IPTV library visit

Iowa Public Television representative Trista Peitzman talks to a group of preschoolers Wednesday.

Amy Kent/Clinton Herald
The Clinton Herald

CLINTON — The Clinton Public Library welcomed a special guest Wednesday in an attempt to promote a new library corner that connects public media with literacy and math skills in young children.

Trista Peitzman, Iowa Public Television prekindergarten to 12th grade coordinator, visited with children from ages 3 to 6 on Wednesday to talk about how they like to spend their free time, and how they can enjoy those things while still learning essential lessons.

“A lot of what we want to do is help parents learn to make anytime, learning time,” Peitzman said. “We’ve been working with preschools and libraries to launch these learning centers, trying to reach the parents and reach the kids.”

The new library learning corner will offer a fun-filled environment for children of all ages to enjoy a variety of resources that tie education and entertainment together in a unique and creative way.

Clinton Public Library children’s librarian Tamie Bird is grateful to IPTV and feels the learning corner will be an important tool for area children to experience the joys of the library.

“The Library Corner will be a great addition to our library and will serve to enrich the community,” Bird said in a release.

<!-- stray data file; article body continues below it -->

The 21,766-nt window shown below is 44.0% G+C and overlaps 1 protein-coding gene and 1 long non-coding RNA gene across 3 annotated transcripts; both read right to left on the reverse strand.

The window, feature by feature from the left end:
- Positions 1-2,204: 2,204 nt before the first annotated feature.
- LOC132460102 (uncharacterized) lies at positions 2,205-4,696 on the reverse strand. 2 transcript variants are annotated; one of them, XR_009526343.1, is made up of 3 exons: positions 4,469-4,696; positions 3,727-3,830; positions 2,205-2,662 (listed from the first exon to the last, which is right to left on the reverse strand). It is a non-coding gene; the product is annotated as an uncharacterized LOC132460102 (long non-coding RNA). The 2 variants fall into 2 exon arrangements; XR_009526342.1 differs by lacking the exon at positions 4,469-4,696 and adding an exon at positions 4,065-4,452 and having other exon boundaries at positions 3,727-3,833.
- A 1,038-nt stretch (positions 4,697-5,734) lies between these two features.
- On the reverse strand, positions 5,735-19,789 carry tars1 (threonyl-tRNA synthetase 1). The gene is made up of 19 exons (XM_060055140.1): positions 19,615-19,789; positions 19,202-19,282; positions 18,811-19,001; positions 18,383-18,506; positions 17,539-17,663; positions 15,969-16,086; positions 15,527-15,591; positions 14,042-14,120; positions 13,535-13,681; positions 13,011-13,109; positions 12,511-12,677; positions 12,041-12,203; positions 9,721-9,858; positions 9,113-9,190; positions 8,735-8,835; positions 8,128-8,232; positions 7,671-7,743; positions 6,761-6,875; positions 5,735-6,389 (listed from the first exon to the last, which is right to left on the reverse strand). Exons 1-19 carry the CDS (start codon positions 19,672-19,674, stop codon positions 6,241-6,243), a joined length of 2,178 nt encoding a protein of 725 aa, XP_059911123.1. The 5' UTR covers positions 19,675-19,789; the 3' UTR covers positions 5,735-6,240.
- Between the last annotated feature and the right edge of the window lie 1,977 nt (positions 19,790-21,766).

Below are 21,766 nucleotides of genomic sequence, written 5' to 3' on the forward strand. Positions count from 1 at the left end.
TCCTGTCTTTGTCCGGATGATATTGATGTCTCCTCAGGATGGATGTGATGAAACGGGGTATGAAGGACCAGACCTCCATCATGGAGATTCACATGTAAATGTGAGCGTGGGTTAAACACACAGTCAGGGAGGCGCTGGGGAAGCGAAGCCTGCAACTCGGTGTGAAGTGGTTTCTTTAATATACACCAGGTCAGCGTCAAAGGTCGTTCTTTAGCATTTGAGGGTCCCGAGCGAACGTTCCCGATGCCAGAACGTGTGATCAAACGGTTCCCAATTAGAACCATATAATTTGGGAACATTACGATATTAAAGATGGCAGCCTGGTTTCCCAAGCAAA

Clinton is not the only library to receive the new resource from IPTV, though. As part of their ready-for-school initiative, they are launching the library corners in 25 communities throughout Iowa.

The initiative is aimed to strengthen math and literacy skills in children ages 2 to 8, to prepare them for the rigorous lessons they will learn when they begin school and beyond.

“We want kids to get ready for school but we also want to make sure that they’re successful as well,” Peitzman said. “TV is a nice free resource and a good way to educate young children, so we like to make sure they have good quality TV available to them.”

But, to expand their ready-for-school initiative, IPTV has taken their educational resources to other forms of media as well.

Online features like the PBS Kids Lab offers a variety of interactive games that promote hands-on activities and learning opportunities to build and enhance literacy and math skills in children.

“We don’t want kids to stay inside all the time watching TV or playing on the computer,” Peitzman said. “But we know that you can’t be with them every minute of every day, so TV is a safe place for them to stay occupied. What we try to do is ensure they are getting good quality television that is educational and age appropriate.”